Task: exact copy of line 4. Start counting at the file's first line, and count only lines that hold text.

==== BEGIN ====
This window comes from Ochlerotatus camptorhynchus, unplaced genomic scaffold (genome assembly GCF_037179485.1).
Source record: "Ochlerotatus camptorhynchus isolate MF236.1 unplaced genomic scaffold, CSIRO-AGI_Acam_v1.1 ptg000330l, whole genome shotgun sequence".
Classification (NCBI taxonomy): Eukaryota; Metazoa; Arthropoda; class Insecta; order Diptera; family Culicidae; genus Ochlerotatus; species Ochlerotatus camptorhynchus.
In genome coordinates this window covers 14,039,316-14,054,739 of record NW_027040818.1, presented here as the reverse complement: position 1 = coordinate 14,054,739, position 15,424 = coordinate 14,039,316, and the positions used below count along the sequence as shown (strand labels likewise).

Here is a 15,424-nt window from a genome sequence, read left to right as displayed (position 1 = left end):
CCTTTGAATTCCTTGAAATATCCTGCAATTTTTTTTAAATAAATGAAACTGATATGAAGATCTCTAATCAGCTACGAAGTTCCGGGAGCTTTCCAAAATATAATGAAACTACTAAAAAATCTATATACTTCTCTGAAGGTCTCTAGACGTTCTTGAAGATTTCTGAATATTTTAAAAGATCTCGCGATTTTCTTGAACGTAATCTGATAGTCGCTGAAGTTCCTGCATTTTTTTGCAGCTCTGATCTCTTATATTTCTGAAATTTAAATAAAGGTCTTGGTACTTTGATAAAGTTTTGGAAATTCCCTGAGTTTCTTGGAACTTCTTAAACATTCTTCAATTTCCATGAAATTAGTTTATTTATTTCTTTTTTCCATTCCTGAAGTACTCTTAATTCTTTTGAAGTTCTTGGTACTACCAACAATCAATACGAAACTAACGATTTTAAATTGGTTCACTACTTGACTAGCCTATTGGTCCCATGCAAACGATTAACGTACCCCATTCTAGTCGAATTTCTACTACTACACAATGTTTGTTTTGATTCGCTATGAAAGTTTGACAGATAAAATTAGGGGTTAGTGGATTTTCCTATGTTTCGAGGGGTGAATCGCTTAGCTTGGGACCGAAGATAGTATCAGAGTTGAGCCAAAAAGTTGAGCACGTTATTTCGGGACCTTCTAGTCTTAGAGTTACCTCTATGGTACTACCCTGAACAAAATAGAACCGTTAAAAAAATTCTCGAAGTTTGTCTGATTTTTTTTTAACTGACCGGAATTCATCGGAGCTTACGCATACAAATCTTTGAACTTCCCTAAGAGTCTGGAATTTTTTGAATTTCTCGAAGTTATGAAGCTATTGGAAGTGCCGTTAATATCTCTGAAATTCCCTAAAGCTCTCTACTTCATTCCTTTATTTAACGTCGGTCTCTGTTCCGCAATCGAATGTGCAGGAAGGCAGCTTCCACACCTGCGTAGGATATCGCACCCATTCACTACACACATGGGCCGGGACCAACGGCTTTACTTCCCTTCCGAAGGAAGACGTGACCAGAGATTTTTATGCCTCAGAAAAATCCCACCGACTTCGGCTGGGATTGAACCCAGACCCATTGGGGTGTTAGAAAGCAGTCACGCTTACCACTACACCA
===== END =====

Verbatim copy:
In genome coordinates this window covers 14,039,316-14,054,739 of record NW_027040818.1, presented here as the reverse complement: position 1 = coordinate 14,054,739, position 15,424 = coordinate 14,039,316, and the positions used below count along the sequence as shown (strand labels likewise).